23 August 2014

Do Moslems and Christians worship the same God? The Council says ...

The Conciliar decree Lumen gentium does not say that Moslems have the faith of Abraham; it calls them fidem Abrahae se tenere profitentes ['they claim to ...']. Which is certainly true; Ibrahim is a very common Islamic name. The Conciliar text (signed, incidentally, by Archbishop Lefebvre) then does indeed go on to say that nobiscum Deum adorant unicum, misericordem, homines die novissimo iudicaturum. I take this to be an indication of an overlap between the attributes of the Gods of Islam and Christianity. Nostra aetate (3) I take to be engaging in this same process of analysis. If the Council had wished to make and impose a formal doctrinal statement of the identity of the God whom Christians worship, and the object of the Islamic cult, I presume that it would have needed to so clearly, unequivocally, and unambiguously. The Ecclesia docens has never left her dogmata definitive tenenda lurking in a clause within a statement uttered obiterDeum cui Musulmani* cultum exhibent haec Sacrosancta Oecumenica Synodus sollemniter profitetur eundem esse quem Ecclesia Catholica adorat. Something similar to this would have needed to be said. The Conciliar Fathers could not, of course, say anything remotely like that, because we worship One God in Trinity and Trinity in Unity, which Moslems fiercely deny as blasphemous. By identifying common features of predication the Council implicitly assumes recognition of features of non-identity.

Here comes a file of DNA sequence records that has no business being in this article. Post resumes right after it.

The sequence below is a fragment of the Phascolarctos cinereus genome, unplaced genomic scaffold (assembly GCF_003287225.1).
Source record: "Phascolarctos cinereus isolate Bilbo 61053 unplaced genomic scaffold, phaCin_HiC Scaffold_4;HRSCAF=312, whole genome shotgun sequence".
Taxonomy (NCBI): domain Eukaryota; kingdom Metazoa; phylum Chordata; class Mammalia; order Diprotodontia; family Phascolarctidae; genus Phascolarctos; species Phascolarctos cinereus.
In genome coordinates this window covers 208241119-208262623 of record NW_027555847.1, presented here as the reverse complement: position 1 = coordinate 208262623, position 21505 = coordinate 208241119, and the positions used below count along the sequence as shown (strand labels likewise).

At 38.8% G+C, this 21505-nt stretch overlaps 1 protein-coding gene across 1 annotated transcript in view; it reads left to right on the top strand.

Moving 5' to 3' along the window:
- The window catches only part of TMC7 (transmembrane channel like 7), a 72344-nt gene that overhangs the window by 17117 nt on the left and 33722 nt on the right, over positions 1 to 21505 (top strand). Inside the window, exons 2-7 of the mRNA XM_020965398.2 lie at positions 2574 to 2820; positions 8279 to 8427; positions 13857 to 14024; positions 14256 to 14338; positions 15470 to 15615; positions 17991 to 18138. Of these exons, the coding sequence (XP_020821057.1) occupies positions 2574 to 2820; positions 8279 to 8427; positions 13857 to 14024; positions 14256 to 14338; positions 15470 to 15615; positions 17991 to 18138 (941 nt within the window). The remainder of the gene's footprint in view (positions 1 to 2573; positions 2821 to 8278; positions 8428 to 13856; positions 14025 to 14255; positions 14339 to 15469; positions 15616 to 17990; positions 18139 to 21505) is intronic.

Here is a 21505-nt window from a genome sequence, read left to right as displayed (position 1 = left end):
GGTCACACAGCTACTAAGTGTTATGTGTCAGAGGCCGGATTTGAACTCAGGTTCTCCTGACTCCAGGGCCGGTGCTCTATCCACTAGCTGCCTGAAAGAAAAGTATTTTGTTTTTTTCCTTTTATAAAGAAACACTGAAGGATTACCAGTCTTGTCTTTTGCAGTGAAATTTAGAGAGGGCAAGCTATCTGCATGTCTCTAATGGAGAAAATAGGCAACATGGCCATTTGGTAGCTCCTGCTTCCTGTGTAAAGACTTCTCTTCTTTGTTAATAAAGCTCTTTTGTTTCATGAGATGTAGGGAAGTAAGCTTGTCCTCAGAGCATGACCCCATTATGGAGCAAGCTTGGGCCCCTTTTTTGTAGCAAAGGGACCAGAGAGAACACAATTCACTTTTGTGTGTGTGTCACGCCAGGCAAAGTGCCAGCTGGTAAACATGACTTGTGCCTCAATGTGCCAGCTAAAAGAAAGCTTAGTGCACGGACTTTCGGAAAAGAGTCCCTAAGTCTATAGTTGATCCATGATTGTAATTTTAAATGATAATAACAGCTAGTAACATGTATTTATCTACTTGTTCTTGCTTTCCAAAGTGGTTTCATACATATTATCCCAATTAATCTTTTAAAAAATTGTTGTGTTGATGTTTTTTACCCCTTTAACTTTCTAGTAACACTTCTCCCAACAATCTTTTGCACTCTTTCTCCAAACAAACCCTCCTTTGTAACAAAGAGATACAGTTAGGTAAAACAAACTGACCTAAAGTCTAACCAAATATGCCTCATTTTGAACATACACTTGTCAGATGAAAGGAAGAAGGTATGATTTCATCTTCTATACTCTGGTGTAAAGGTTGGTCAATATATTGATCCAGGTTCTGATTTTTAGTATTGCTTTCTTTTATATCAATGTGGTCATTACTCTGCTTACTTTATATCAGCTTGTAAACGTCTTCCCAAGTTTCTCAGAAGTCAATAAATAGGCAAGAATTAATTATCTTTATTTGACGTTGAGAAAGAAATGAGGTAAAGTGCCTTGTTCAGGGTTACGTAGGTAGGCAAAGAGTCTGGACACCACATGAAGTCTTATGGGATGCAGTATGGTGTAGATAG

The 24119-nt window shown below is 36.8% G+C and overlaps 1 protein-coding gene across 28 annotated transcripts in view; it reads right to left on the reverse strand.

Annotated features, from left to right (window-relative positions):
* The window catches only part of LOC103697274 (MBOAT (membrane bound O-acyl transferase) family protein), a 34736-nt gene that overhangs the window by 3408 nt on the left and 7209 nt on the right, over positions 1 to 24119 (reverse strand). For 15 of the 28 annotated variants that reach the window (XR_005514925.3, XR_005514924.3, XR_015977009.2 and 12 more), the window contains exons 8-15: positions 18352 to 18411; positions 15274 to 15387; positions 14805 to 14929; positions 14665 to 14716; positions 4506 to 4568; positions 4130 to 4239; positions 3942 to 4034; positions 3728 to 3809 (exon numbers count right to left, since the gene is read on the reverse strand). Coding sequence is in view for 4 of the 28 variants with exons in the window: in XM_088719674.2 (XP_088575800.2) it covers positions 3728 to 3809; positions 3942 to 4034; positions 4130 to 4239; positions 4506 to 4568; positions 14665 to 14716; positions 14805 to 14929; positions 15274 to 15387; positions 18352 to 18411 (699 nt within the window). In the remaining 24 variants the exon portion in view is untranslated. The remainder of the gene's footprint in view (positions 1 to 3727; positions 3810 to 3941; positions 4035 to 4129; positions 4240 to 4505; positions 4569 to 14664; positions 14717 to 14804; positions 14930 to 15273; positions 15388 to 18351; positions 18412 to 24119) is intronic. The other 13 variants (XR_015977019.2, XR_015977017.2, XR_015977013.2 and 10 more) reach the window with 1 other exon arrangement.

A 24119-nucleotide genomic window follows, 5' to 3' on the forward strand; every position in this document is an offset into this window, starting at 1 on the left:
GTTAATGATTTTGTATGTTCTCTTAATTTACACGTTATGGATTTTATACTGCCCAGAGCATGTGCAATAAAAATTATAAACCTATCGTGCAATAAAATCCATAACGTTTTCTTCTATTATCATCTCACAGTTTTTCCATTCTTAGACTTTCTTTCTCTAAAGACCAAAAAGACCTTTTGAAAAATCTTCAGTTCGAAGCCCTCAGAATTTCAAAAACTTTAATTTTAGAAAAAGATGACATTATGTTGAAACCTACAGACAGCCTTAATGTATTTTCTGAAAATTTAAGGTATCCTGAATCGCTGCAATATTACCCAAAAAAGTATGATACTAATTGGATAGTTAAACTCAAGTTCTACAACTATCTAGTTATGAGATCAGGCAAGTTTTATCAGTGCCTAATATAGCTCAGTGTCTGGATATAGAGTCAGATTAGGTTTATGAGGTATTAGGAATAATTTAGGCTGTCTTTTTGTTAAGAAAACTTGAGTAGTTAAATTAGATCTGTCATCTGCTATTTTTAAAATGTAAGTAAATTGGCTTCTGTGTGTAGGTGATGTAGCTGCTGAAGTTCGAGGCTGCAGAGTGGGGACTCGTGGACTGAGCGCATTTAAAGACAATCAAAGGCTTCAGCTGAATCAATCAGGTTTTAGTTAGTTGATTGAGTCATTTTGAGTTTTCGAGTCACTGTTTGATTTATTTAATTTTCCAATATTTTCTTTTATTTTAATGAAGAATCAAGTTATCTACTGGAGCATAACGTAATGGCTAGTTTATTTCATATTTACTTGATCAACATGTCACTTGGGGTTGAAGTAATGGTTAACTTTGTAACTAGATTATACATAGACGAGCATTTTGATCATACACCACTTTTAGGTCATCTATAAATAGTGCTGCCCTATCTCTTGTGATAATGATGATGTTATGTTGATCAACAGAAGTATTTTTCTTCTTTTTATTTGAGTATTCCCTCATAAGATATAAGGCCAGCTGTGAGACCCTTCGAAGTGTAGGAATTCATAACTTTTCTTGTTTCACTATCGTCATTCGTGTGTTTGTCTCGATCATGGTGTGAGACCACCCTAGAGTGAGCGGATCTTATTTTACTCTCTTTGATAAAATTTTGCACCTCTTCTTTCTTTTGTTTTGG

The Council, addressing the circumstances of its time, looked optimistically at what Islam and the true Faith could be said to hold in common. A different context could be said to require a different emphasis: of what radically divides two such different religions. This does not imply that the Council was wrong to say what it said, when it said it.
*Musulmani in Lumen gentium; they have metamorphosed into Muslimi in Nostra aetate.

I am reprinting a relevant earlier piece of mine.


job said...

Father, You do have to take into account that "Allah" is the standard Arabic word used for "God" by Christians and Muslims alike. This is a cause obviously of some ambiguity.

Nous Apeiron said...

Fr. Hunwicke, thanks for distilling the information into such a concise form and citing the relevant Church documents.

I tend to agree that it's not so clear as some seem to think that the Church has endorsed the notion that we worship the same God. I have a hard time going along with the idea that the Church has done so.